My academic, work and social life happening within the four walls of my bedroom has led me to buy plant after plant after plant this year — and, after some thought, I think you should, too.
My room, which is usually filled with a combination of class notes, flash cards and desperation, is now home to eight plants, and I don’t think I am stopping there.
To my right, I have a beautiful ivy that is growing steadily. To my left is a spider plant given to me by a friend.
And the six others? Well they are around me too, thriving.
I never thought of myself as a plant person. I didn’t think I could keep a plant alive, to be honest. But ever since I’ve had more plants in my room, I’ve found that it relieves my stress a little.
According to a study from the Journal of Physiological Anthropology, taking care of indoor plants may reduce your psychological and physiological stress. Their method was based on participants’ responses to repotting a plant versus doing a computer task. When doing the computer task, their blood pressure went up, but then it went down as they were repotting a plant.
From my own personal experience, I can say that this is true.
Much of my anxiety comes from my overwhelming to-do list for work and school. But I bought new plants not too long ago, and my thoughts naturally slowed as I repotted them.
The act of watering plants is therapeutic, too. A study published in BJPsych shows that plants can help with mental illnesses like depression and anxiety by bringing a sense of achievement.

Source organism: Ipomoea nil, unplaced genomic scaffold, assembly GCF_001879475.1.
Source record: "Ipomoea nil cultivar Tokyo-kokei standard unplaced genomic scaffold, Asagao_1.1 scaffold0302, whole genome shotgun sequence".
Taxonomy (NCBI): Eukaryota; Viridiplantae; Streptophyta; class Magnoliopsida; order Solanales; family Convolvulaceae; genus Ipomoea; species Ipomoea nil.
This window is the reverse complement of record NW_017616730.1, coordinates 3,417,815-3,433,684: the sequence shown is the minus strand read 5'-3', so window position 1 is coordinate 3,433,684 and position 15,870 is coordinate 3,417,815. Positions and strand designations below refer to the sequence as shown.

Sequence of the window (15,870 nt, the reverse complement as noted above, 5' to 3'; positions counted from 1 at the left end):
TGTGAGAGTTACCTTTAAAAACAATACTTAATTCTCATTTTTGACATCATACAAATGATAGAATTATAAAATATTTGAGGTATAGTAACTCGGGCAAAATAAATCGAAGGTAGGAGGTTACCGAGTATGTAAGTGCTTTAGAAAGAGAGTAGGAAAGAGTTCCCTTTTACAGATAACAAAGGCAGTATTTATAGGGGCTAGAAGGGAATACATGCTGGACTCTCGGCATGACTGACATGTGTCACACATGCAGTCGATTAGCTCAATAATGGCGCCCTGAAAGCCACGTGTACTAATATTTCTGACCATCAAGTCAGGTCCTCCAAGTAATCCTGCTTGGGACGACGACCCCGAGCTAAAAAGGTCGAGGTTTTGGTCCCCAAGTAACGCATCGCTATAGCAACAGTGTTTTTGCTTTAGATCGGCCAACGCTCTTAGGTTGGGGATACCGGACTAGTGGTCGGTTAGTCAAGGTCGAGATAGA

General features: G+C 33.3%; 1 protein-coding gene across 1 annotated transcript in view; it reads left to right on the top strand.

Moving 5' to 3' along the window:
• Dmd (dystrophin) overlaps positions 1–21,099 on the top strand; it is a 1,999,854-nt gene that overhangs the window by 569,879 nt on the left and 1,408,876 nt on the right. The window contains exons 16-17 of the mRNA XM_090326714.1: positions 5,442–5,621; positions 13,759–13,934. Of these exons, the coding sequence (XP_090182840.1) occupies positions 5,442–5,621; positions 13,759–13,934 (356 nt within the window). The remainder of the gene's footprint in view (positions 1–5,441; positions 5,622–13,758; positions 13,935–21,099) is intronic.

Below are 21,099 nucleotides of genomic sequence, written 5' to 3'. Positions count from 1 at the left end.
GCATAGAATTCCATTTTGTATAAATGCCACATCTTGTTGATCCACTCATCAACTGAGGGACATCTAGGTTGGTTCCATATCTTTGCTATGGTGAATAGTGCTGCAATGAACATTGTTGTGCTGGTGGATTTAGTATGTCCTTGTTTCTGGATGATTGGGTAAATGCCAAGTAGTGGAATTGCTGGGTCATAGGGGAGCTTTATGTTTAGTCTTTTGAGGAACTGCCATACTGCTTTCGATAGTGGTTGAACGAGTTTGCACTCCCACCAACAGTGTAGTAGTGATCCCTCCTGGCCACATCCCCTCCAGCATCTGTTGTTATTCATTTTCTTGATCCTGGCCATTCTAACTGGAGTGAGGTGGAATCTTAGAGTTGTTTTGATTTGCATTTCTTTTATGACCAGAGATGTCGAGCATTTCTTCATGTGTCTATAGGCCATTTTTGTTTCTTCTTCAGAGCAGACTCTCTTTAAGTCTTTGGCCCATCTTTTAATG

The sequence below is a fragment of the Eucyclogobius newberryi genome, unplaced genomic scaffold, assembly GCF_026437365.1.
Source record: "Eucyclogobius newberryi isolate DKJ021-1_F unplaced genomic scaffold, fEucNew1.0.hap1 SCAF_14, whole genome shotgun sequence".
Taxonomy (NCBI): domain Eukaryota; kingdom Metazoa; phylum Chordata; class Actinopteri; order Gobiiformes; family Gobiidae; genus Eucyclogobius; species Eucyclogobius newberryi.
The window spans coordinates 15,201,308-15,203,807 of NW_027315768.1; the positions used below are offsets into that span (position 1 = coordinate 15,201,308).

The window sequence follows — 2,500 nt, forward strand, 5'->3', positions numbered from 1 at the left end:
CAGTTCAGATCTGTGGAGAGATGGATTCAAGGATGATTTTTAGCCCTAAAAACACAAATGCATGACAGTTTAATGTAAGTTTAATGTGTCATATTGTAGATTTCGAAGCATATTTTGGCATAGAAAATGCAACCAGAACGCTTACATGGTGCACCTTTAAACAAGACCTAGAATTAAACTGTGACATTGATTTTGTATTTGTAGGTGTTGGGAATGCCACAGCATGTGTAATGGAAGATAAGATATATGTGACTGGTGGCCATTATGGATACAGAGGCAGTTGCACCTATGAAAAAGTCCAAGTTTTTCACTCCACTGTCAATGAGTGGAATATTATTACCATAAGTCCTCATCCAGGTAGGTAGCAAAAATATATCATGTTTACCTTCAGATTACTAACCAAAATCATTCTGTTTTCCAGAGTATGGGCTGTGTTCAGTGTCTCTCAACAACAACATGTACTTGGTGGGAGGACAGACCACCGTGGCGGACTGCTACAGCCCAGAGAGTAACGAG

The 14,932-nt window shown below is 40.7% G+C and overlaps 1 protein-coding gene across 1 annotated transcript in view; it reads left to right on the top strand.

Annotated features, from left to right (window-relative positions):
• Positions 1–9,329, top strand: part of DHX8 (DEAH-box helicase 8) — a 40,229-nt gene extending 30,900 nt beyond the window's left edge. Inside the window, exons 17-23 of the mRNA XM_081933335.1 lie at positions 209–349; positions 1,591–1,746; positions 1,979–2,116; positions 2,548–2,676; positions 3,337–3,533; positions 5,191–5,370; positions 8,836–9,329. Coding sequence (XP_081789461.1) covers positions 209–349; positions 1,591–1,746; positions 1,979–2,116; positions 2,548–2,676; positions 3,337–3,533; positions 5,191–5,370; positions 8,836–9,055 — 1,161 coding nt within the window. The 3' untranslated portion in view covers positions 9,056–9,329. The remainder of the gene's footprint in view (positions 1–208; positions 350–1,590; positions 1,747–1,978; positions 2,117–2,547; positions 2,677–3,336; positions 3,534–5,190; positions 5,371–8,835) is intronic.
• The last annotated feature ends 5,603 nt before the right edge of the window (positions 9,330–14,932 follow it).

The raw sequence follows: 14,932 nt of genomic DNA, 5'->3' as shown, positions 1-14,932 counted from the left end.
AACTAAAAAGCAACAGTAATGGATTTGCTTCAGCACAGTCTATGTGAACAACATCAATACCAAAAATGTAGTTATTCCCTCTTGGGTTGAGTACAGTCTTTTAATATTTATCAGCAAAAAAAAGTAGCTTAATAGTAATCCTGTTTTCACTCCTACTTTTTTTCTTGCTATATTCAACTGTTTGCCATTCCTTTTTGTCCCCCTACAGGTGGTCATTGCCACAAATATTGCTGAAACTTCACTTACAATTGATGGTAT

When I feel guilty about not accomplishing my tasks for the day, I tend to my plants and say to myself, “At least I accomplished one thing.” I prevented the death of my plants, which is a great achievement for me.
Studies have shown that green spaces are good for your mental health. That’s why going for outdoor walks where there are trees is good, but taking that green space indoors is just as beneficial, and this time, not just for your mental health.
As students, we have thousands of tasks to finish. Having indoor plants has shown to improve your productivity.
In 1996, a study found that the plants in a computer lab increased students’ productivity by 12 per cent and resulted in lower stress levels. Another study in 2007, published in HortScience, showed that having plants in view as you work improves your productivity as well.
Honestly, I can’t agree more with that.
Having my ivy beside my laptop as I work gives me a sense of professionalism, even though I am in my pajamas half of the time. I think it is because of how hollywood movies always have that one character with a work desk that has a plant on the side, or a fica in their office.
Lastly, plants just make me feel better, period.
In a study published in HortTechnology in 2000, it was found that having indoor plants decreased health complaints and discomfort in children and workers. Some of the explanations for this are the improvement of air quality, and the improved well-being due to seeing plants and being in an indoor natural environment.
Personally, I thrive being in a natural environment. The plants in my room help create that ambience for me. I usually go for walks because seeing the trees puts me at ease, and the plants in my room have a similar effect, too.
This spring, welcome the fresh air and the melting of the snow with some plants in your room. The impending doom of finals approaching gives you, as a student, more reason to relieve that stress by buying plant after plant after plant.
This op-ed was written by a University of Saskatchewan undergraduate student and reflects the views and opinions of the writer. If you would like to write a reply, please email email@example.com. J.C Balicanta Narag is a fourth-year undergraduate business student studying human resources and is the Editor-of-Chief of the Sheaf.
J.C. Balicanta Narag | Editor-in-Chief
Photo: J.C. Balicanta Narag | Editor-in-Chief